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Limitation Period To Challenge Domestic Arbitration
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An Arbitration award passed under the Arbitration and Conciliation Act, 1996 can be challenged/set aside/ modified or enforced under various provisions of the Act. The difficulty lies in calculating the limitation period to challenge/ set aside/ modify or enforce the award passed in Arbitration proceedings. Hence, the endeavour of the author is to discuss the above said issue and get clarity in calculation of the limitation period as detailed under various sections of The Arbitration and Conciliation Act, 1996 (hereinafter referred to as “The Act”).
Section 34 of The Act talks about the grounds for setting aside the Arbitral and subsection (3) of section 34 states that an application for setting aside/challenging the award can only be made within the limitation period of three months from the date of receipt of the award. Further, if the court is satisfied that the applicant was prevented by sufficient cause from making the application within the said period of three months then it may after applying its judicious mind may extend WITH a grace period of thirty days to challenge the award, but not thereafter.
Section 33 of the Act talks about Correction and interpretation of award or an additional award be made only within thirty days from the receipt of the arbitral award, unless another period of time has been agreed upon by the parties.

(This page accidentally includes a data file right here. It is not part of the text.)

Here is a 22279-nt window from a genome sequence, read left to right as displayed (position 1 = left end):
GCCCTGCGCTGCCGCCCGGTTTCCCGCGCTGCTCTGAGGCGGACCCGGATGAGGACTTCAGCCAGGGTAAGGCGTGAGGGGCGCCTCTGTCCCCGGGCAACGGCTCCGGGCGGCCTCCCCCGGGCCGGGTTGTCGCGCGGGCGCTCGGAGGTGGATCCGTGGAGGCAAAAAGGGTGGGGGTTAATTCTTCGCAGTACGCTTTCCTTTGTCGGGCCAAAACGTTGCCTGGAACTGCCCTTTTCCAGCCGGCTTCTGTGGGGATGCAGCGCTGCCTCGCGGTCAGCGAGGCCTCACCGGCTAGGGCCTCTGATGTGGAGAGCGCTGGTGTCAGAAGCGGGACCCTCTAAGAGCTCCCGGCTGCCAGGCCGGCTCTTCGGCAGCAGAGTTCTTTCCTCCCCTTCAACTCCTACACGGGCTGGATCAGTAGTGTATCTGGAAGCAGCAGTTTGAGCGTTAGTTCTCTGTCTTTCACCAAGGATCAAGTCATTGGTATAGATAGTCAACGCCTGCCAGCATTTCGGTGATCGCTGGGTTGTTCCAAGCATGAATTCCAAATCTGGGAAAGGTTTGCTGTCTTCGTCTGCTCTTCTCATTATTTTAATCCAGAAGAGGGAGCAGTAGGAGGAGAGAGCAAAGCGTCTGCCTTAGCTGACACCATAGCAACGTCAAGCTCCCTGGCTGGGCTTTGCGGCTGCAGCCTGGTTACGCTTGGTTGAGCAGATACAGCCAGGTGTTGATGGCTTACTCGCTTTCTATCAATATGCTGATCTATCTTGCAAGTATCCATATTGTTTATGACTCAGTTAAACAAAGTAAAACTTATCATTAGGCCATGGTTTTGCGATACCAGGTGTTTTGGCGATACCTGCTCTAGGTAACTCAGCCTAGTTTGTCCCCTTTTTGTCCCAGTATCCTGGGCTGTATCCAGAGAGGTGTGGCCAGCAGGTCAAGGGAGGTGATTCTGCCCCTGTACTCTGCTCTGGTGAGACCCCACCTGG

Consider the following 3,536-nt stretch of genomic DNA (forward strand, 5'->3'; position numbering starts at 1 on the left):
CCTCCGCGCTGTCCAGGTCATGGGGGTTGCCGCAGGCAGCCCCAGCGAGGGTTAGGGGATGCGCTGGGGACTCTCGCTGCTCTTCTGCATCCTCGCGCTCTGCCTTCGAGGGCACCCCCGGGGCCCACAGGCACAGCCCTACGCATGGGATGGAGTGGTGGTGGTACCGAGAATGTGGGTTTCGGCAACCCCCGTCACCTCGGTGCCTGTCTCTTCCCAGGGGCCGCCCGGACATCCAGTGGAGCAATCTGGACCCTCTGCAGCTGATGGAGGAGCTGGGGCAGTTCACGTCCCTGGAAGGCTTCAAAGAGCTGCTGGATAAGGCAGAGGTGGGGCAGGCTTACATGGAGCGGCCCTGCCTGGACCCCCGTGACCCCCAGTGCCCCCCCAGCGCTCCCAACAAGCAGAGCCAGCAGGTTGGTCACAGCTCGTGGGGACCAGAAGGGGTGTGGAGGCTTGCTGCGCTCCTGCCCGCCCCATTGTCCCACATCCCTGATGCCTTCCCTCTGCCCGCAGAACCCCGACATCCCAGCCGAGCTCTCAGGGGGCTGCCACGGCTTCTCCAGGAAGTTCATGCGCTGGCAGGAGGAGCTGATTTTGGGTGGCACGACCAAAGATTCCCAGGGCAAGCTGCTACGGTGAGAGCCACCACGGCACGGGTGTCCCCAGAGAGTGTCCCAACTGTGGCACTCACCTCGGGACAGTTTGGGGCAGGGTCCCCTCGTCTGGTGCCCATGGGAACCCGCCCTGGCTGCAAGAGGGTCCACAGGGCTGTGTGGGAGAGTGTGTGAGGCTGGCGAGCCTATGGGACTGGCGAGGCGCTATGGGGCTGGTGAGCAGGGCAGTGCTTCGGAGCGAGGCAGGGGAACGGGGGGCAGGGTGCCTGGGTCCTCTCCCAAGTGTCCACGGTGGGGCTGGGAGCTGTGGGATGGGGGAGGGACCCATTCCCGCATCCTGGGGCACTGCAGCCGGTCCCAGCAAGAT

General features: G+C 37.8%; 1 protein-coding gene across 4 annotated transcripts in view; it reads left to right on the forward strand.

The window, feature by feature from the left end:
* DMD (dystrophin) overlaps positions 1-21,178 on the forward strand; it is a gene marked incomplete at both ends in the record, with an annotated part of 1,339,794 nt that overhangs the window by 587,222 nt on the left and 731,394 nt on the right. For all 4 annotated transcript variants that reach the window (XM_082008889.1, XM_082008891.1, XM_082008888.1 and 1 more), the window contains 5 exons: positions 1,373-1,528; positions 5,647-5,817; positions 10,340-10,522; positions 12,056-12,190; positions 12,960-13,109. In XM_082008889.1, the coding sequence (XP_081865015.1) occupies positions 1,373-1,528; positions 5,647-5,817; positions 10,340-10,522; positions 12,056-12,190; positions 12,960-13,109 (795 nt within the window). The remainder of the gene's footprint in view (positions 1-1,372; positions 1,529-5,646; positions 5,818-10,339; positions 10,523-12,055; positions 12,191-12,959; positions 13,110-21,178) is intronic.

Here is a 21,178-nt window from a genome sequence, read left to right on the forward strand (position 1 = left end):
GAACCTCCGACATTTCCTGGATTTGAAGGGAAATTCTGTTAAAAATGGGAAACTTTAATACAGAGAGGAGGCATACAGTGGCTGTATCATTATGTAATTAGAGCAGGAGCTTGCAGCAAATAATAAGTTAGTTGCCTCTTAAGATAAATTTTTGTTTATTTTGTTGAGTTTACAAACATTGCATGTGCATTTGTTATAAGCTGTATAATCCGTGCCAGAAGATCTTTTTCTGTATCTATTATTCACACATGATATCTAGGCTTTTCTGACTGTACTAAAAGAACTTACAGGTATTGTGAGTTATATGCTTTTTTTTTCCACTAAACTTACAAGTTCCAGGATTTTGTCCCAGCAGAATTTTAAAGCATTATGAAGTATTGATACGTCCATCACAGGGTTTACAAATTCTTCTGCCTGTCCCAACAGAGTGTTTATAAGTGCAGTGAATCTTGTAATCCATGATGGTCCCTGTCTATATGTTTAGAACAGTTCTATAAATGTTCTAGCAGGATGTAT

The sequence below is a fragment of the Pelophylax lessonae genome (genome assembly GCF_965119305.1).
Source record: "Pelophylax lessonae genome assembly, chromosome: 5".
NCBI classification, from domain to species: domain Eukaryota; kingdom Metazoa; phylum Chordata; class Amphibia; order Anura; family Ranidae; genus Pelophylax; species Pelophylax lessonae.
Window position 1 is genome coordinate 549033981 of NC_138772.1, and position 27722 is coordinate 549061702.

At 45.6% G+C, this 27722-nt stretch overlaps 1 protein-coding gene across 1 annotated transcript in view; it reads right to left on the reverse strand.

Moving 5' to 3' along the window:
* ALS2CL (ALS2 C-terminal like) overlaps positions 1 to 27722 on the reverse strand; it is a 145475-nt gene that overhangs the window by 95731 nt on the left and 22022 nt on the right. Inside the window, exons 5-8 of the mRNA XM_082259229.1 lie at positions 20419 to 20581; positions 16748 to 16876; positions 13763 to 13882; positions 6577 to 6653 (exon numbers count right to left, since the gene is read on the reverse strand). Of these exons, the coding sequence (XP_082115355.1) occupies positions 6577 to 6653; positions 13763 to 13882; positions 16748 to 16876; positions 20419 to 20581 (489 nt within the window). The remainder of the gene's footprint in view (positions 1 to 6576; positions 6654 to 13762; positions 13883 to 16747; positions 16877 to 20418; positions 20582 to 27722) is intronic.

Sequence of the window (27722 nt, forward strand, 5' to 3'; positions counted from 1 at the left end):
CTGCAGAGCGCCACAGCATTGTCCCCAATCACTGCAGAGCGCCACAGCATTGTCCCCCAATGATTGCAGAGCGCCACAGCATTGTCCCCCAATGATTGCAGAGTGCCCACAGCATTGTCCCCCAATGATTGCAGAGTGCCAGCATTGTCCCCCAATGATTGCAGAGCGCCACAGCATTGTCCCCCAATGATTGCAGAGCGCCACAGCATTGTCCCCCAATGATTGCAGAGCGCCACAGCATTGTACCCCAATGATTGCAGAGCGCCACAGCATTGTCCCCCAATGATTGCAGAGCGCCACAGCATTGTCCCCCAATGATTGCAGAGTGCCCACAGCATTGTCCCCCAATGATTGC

Section 36 of the Act talks about Enforcement of the Award when the time for making an application to set aside the award under section 34 has expired.
Section 3 of the act talks about Receipt of written communications where subsection (2) of section 3 specifies that the communication is deemed to have been received on the day it is so delivered.
The Act, clearly lays emphasis on “receipt” of the award.
DECODING THE JOURNEY FROM DELIVERED TO RECEIPT FOR CALCULATING THE LIMITATION PERIOD.
Subsection (5) of section 31 of The Act, states that “after the arbitral award is made, a signed copy shall be delivered to each party.’ As per which the period of limitation to challenge the award starts from the time the signed copies are delivered to the parties, correlatively as per section 3 of The Act, the limitation period begins when those duly signed copies delivered have been duly received by the parties.